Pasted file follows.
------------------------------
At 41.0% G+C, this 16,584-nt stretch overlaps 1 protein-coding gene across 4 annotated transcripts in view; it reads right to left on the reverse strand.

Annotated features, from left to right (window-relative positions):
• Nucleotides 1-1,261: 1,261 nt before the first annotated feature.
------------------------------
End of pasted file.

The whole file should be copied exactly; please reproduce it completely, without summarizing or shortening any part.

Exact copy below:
At 41.0% G+C, this 16,584-nt stretch overlaps 1 protein-coding gene across 4 annotated transcripts in view; it reads right to left on the reverse strand.

Annotated features, from left to right (window-relative positions):
• Nucleotides 1-1,261: 1,261 nt before the first annotated feature.